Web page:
Why should you keep a good bottle of vinegar in your cupboard? And what’s top chef Tom Kerridge’s number one condiment? Here he shares his top must-have ingredients for your store cupboard.
We all keep certain products in constant supply – those must-have seasonings, favourite sauces and core spices. But what do the professionals keep in their cupboards? Tom Kerridge shares the eight ingredients you'll always find in his kitchen.
Tom Kerridge’s top eight ingredients for your larder
Why? Well it’s just lovely! Butter is great spread on bread, toast or crumpets, but also for cooking with. It’s flavoursome, adds colour and it’s multifunctional. People have fears that chefs cook things in loads of butter and it’s really unhealthy, but in actual fact they baste things in butter for flavour, but then take it out before serving. It’s the same as cooking something in olive oil – the dish isn’t swimming in olive oil, it’s just there for flavour.
2. Flaky sea salt
I like to season things quite highly, so salt is very important to me. Really good flaky sea salt is good for texture - it has that really great crunch. I don’t use it at the beginning of cooking, but I finish with it. We make our own salt using sea water at the Hand and Flowers [Tom's pub] and I also use a lot of cheap powdered salt for cooking.
I absolutely love cracked black pepper, but I don’t actually season with it – I use it as a spice, so it’s adding something to the dish rather than just enhancing it.
4. Cayenne pepper
As this is powdered, I put it through things like sauce and stock so it’s all about the flavour, rather than something that gives texture.
5. Good vinegar
Vinegar in cooking is very important, so a really good wine vinegar is worth investing in. When they age vinegars take on a different flavour, but cheap red and white wine varieties just taste like acid and not very nice at all – you want a good vinegar that adds acidity in the right way.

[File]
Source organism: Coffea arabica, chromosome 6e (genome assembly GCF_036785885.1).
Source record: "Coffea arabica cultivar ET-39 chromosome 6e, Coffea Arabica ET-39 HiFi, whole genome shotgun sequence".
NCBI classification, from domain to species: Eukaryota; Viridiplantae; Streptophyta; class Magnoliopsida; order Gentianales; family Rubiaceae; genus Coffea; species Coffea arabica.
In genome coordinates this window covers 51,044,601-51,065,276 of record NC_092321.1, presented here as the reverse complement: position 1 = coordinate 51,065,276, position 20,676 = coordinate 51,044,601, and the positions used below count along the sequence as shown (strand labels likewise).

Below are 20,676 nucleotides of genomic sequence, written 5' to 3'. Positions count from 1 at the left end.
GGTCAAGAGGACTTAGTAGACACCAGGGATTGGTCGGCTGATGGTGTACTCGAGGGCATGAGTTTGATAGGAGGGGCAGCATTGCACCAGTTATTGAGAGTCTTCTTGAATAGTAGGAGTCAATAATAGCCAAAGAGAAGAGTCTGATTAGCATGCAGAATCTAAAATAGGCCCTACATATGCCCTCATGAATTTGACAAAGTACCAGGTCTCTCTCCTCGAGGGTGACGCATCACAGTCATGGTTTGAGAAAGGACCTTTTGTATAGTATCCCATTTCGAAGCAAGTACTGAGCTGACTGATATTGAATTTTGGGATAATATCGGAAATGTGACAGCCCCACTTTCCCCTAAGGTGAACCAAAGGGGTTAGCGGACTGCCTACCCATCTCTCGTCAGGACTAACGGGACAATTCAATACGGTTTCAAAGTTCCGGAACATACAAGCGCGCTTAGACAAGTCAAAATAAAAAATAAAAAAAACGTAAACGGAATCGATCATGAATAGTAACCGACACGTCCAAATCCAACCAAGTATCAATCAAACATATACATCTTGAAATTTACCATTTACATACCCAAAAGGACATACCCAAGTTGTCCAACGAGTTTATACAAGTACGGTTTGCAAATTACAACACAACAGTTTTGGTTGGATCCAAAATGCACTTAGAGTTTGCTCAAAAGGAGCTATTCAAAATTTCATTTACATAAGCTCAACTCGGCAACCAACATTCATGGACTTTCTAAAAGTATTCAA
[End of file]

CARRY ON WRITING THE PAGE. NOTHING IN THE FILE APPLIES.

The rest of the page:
Again, I always stock lemons as their acidity works well in cooking. The outside of citrus has lots of oils, so fine grating some zest over a meal at the end really adds something as the oils absorb into the dish. This works especially with many meat dishes – a lot of people just use lemons for fish.
7. Powdered stock cubes
I don’t ever use them for making stock, but I use them as a seasoning as they add a really lovely meaty saltiness to food. At home especially, if you crumble a stock cube into rice or the base of a risotto, at the beginning of the cooking of any casserole, or things like Bolognese sauce, it works really nicely as a savoury seasoning. Homemade stock is always better as it has body and texture, while cubes have none of that, just flavour, so it’s not a proper substitute.
8. English mustard
Anything that can make grown men cry if they eat too much is pretty cool. It tastes fantastic, and to me it really is the taste of Great Britain. Irrespective of whether you’re having a rare roast beef cooked by a Michelin star chef or a ropey old Sunday lunch in a £4.99 carvery, the minute you put English mustard on it, you know you’re eating a Great British classic.
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Do you agree with Tom’s shortlist? What kitchen essentials can you not be without?